Fatal air embolism in an extremely low birth weight infant: can it be caused by intravenous injections during resuscitation?

Intensive Care Med. 2003 Apr;29(4):630-3. doi: 10.1007/s00134-003-1681-7. Epub 2003 Feb 11.


Objective: A preterm infant with a birth weight of 384 g who succumbed to vigorous resuscitation for sudden respiratory failure on the third day of life is presented. Postmortem examination revealed, apart from extensive pulmonary hemorrhage, a fatal amount of air mainly in the right ventricle. We believe that this air had been introduced via peripheral venous cannulas due to inadvertent and unavoidable air admixture to each injection volume administered with a syringe, and we develop an experimental model to confirm that fatal amounts of air can indeed accumulate with frequent change over of syringes within a short period of time.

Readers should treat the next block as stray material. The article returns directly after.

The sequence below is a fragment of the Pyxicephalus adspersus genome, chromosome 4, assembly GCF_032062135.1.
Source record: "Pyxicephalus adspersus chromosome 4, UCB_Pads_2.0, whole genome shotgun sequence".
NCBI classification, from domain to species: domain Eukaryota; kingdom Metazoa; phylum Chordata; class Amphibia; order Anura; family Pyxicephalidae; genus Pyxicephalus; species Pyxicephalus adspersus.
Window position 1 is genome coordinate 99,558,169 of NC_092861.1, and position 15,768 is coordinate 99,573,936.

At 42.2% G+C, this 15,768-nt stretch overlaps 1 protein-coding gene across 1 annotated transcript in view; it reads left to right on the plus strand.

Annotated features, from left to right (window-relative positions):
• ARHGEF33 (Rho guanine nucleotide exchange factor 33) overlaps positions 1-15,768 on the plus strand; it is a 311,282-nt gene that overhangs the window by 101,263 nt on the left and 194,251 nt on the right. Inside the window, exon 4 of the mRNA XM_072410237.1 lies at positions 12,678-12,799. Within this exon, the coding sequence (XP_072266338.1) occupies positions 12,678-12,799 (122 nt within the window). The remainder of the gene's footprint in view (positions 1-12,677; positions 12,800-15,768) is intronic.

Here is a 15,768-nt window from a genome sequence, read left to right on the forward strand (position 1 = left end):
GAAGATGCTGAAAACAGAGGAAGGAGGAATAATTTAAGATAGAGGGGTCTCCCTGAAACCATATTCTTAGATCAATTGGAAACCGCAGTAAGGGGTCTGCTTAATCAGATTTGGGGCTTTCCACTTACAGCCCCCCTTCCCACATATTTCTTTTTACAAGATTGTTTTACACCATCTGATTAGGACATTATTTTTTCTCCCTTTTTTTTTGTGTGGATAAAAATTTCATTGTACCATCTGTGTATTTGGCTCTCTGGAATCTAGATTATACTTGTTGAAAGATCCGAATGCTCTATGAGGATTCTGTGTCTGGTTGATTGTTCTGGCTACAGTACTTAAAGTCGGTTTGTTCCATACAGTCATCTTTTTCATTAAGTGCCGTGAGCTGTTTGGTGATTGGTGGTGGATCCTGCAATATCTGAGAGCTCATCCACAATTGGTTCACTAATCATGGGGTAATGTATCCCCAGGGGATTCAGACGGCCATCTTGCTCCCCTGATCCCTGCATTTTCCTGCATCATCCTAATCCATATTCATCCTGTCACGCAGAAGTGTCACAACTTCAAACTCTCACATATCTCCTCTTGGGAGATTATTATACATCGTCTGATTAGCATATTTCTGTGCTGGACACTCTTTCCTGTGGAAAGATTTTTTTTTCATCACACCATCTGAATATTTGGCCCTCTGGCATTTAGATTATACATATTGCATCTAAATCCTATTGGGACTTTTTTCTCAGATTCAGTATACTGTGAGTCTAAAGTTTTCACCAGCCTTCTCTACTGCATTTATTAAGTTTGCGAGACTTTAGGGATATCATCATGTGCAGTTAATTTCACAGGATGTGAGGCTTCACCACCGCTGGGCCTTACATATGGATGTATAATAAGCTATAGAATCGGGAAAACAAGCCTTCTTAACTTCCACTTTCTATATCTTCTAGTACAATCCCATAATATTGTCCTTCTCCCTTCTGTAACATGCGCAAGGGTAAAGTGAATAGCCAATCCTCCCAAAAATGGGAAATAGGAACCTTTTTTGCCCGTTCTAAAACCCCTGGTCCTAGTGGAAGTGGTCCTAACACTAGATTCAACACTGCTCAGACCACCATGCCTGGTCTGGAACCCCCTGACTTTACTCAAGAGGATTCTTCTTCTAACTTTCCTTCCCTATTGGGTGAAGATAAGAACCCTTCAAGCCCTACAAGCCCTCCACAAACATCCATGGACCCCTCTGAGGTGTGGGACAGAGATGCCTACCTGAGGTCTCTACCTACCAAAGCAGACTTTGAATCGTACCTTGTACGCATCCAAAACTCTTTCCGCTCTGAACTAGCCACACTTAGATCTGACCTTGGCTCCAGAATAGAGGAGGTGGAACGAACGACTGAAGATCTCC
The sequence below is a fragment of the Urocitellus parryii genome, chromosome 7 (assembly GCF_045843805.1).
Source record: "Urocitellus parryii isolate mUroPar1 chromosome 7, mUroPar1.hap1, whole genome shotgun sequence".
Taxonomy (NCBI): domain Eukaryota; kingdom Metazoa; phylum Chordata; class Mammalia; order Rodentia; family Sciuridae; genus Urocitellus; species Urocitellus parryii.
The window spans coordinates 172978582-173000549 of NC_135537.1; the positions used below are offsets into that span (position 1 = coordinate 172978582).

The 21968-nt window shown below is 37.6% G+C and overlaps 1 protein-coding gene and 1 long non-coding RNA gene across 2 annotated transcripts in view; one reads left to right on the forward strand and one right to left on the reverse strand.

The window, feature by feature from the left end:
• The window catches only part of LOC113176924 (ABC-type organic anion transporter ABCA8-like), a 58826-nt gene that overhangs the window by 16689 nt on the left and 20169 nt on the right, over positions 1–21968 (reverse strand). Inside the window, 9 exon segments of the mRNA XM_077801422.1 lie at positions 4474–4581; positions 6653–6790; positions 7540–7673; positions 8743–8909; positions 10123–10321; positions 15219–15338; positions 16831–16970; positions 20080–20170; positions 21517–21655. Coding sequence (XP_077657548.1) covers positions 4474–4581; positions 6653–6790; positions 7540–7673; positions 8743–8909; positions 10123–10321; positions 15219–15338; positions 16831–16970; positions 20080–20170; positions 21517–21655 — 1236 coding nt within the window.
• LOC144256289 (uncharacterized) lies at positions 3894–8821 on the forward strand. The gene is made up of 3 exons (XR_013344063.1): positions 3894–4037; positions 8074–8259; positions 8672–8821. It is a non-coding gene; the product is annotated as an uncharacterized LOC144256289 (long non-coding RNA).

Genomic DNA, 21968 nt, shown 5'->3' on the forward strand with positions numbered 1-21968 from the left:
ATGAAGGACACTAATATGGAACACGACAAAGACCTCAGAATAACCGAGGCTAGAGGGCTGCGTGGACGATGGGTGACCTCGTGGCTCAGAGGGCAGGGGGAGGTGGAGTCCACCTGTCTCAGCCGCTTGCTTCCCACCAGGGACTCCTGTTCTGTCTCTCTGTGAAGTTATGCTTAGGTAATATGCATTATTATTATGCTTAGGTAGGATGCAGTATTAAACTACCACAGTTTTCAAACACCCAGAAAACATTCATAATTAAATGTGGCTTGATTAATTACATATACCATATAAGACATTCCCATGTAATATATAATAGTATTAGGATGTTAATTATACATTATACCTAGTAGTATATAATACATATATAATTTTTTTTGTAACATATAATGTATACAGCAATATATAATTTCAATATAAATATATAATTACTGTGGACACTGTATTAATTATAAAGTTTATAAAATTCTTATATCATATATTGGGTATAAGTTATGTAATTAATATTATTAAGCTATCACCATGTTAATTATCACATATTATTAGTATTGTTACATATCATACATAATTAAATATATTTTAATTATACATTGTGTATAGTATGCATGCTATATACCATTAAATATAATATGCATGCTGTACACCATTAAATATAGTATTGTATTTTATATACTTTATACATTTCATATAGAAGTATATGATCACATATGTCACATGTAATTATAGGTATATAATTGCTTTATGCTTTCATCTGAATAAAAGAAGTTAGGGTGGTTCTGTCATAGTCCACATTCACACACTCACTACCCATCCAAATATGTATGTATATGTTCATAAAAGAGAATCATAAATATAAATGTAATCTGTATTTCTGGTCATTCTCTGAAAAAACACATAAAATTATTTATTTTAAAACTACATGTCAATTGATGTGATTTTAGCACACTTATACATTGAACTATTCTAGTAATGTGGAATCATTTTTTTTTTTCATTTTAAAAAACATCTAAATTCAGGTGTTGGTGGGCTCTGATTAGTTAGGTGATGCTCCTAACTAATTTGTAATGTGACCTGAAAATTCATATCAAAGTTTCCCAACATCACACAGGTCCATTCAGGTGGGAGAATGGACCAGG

Design: An empty 50-ml syringe was connected to a 15-cm-long connection line via a three-way tap. With a 1 ml syringe 100 doses of 0.5 ml aqua were injected into the connection line. The amount of air which had collected in the 50 ml syringe after the 100 injection cycles was measured. This process was repeated three times each by three of the authors and the average air volume introduced with 100 injections calculated for each investigator.

Results: The average amounts of air which had entered the closed system after 100 acts of syringe assembly and aqua administration were 1.84, 1.95, and 2.0 ml. This corresponds to an average volume of almost 0.02 ml per injection.

Publication types

  • Case Reports

MeSH terms

  • Embolism, Air / etiology*
  • Fatal Outcome
  • Female
  • Humans
  • Infant, Low Birth Weight*
  • Infant, Newborn
  • Infant, Premature
  • Injections, Intravenous / adverse effects*
  • Resuscitation / adverse effects*
  • Resuscitation / methods